At ISA a couple of weeks back, I facilitated a Teaching Cafe discussion on AI and Chat GPT’s impact in our classes. Thanks to the Innovative Pedagogy Conference Committee generously allocating us space, several colleagues from a variety of different institutions stopped by to share their thoughts and ask questions about the ethics, practical responses, and positive aspects of this technology. I’m going to share a few of these responses in case they aid others in thinking through how AI will affect their teaching, with the caveat that AI is advancing at a rapid rate and many of the strategies we discussed will be outdated very quickly.
I’ve categorized our conversation into three themes: how to mitigate the impact of AI in our classes; ethics and academic honesty; and leveraging AI to teach.
Mitigating Impact of AI
Perhaps the largest focus in our conversation was on how to mitigate the impact of AI on our teaching–in other words, how to adjust to easily accessible chat AI features without throwing out everything we do in our classes. Some techniques shared months ago, when Chat GPT first surfaced, are less useful even now with GPT 4, and will date this blog entry very quickly. Still, they may have value for someone trying to figure out what to do right now, and for stimulating thought about future responses, so I share them here:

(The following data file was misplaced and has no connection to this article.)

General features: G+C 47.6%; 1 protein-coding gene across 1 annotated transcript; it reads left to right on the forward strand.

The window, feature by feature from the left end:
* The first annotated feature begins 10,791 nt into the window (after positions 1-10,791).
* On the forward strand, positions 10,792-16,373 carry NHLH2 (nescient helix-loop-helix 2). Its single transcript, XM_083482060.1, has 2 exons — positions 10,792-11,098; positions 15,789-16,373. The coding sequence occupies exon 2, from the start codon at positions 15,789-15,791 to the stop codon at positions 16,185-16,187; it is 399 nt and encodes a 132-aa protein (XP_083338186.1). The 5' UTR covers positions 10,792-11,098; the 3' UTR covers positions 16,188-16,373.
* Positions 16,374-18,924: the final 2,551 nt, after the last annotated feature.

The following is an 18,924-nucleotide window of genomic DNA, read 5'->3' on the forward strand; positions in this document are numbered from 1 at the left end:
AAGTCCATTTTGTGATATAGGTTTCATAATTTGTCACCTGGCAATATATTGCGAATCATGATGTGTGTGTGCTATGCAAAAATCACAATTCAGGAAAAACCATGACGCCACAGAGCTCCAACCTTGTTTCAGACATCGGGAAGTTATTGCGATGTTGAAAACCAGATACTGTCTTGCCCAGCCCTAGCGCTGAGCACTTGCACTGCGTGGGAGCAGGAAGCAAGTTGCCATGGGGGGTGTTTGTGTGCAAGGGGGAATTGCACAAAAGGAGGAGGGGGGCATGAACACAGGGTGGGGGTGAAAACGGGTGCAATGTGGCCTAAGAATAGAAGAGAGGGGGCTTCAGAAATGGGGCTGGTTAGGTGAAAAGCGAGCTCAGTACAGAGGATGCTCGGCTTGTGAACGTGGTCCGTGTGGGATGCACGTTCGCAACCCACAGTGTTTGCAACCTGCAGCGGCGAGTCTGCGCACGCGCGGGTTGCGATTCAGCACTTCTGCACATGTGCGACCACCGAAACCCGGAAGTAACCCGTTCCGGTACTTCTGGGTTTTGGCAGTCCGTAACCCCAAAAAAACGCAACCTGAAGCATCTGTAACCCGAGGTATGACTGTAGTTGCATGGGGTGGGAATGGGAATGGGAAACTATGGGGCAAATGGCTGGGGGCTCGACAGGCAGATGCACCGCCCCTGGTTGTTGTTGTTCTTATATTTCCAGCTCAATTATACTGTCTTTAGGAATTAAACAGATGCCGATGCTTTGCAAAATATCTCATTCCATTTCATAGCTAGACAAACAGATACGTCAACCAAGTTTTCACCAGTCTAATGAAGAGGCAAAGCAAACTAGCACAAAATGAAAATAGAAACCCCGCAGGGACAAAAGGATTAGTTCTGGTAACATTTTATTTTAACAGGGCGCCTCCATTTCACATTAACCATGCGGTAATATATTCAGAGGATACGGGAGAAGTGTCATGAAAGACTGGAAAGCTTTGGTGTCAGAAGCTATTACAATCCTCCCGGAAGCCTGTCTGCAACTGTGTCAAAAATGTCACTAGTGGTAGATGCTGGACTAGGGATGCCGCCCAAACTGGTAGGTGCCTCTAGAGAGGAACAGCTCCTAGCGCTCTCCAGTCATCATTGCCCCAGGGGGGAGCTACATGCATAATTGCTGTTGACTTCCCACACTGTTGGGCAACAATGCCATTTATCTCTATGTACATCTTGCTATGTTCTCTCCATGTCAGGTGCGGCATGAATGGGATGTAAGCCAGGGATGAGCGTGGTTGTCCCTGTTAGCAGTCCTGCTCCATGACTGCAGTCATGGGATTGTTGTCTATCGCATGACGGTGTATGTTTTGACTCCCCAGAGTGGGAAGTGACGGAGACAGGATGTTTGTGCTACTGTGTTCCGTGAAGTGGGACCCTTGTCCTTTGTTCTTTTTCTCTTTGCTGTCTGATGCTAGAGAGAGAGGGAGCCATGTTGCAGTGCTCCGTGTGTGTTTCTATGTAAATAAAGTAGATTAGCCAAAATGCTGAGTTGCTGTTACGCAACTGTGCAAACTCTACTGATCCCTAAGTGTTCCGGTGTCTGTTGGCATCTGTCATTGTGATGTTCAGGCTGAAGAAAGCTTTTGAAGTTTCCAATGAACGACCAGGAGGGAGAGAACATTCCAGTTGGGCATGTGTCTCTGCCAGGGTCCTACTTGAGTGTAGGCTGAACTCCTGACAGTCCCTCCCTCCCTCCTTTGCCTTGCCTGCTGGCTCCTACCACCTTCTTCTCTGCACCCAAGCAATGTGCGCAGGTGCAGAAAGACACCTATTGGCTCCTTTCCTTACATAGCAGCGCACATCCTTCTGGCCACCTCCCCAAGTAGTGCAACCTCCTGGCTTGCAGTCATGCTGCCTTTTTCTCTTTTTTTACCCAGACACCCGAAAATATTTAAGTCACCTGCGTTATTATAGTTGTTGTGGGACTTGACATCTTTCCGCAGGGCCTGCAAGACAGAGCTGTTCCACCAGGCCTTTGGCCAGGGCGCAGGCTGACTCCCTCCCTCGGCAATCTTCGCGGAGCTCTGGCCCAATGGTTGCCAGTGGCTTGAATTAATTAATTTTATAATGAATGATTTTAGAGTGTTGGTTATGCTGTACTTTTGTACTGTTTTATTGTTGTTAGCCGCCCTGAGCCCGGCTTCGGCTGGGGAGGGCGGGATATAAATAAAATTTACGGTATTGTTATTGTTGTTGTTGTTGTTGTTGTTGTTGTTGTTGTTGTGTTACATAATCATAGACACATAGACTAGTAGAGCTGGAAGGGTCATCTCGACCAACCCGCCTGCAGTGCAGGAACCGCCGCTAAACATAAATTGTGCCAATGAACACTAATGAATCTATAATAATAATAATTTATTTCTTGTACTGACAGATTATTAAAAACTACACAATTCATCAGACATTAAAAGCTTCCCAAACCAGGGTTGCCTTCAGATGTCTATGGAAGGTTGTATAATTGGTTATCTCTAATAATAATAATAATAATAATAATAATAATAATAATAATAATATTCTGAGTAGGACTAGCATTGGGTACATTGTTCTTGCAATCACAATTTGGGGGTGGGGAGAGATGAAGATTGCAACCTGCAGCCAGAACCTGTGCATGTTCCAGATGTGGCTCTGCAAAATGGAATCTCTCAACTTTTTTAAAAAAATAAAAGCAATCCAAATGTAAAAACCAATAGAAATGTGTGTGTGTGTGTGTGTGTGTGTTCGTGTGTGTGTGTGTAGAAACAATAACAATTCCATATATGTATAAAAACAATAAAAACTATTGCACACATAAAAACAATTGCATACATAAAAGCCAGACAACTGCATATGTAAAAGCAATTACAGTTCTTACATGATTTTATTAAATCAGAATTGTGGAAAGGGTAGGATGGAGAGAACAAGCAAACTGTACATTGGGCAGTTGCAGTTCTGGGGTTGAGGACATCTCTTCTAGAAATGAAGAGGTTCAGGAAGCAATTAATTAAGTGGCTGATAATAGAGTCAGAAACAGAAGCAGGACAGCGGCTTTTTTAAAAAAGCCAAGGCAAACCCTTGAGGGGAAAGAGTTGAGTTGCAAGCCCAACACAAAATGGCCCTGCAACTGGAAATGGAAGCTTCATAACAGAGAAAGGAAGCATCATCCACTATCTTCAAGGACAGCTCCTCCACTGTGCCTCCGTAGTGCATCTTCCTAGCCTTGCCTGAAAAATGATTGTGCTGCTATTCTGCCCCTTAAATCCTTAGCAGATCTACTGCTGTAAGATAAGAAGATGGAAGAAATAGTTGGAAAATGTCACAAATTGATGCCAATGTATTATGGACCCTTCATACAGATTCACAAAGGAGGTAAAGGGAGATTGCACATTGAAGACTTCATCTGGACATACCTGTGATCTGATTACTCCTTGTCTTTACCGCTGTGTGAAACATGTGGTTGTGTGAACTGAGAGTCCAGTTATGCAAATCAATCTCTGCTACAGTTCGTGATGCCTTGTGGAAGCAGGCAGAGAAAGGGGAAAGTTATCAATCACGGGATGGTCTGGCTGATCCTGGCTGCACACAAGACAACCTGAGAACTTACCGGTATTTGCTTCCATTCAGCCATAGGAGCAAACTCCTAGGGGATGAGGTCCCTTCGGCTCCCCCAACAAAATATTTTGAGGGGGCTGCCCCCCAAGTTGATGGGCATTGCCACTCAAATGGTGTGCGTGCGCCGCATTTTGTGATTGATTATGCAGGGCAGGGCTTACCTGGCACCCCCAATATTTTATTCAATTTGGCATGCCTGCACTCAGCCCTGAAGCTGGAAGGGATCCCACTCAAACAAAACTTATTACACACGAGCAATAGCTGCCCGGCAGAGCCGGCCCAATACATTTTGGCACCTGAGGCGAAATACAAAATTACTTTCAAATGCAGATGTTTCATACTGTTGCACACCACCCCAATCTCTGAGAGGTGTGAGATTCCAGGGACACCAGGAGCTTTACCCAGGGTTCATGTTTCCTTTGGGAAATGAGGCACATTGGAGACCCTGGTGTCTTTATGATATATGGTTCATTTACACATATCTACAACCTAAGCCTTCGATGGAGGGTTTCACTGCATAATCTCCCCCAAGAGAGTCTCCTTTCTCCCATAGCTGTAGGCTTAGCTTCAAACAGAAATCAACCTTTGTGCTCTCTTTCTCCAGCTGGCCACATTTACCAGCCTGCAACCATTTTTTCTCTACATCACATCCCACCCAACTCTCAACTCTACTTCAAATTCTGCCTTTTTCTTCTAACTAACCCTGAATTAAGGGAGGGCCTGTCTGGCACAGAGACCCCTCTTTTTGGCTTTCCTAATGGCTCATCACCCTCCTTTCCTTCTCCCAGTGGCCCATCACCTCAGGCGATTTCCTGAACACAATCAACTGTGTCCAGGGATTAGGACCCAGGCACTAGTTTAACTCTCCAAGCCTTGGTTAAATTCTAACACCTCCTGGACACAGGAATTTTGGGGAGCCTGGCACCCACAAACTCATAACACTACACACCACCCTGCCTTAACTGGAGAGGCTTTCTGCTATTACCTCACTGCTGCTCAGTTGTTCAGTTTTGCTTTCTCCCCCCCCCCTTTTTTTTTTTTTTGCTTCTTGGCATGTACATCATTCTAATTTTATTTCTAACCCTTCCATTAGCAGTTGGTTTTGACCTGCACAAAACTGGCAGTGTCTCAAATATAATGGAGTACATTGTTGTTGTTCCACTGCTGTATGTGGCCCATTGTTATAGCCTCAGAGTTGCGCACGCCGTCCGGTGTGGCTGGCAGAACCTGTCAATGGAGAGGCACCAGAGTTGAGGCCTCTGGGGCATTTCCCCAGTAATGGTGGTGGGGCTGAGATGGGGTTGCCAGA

- Move the writing process to the classroom. We typically ask students to complete writing assignments outside of class, but adopting a ‘flipped classroom’ model where students complete parts of their assignments in the classroom not only limits the ability to use AI, but lets students engage in the writing process in a more collaborative setting and with access to their instructor. This can also help you learn their voice early on, so you can see how it develops throughout the course (and if it suddenly changes due to use of AI).
- Scaffold the writing process more. Best practices in writing suggest doing this anyway: rather than assigning a paper due at the end of class, break the assignment down into its component parts on which students receive regular feedback. This can give you insight into the writing process, and you can require students to explain how they used the feedback–reducing the ability to just have AI write the entire paper. It also provides an opportunity for students to ‘show their work’ along the way, and can be combined with best practices in metacognitive work to help students think through their learning process.
- Change prompts and assignments to those that are harder for AI to do well. Chat GPT was trained on information only through 2021, so assigning prompts about more recent events, or entirely fictional scenarios, can help. Over time, prompt design will lose its power in bypassing AI, but as a general rule, we should spend more time crafting our prompts than we do.
- Try oral or visual exams and assignments. I don’t think we do enough oral exams in political science–especially given how important public speaking and political communication is to our field. An oral exam, or having students produce podcasts, recorded debates, or other audio projects is one way to reduce the impact of AI while also working on oral communication skills. Likewise, while AI can produce visuals, asking students to create visual concept maps or memes is currently another way to reduce the impact of AI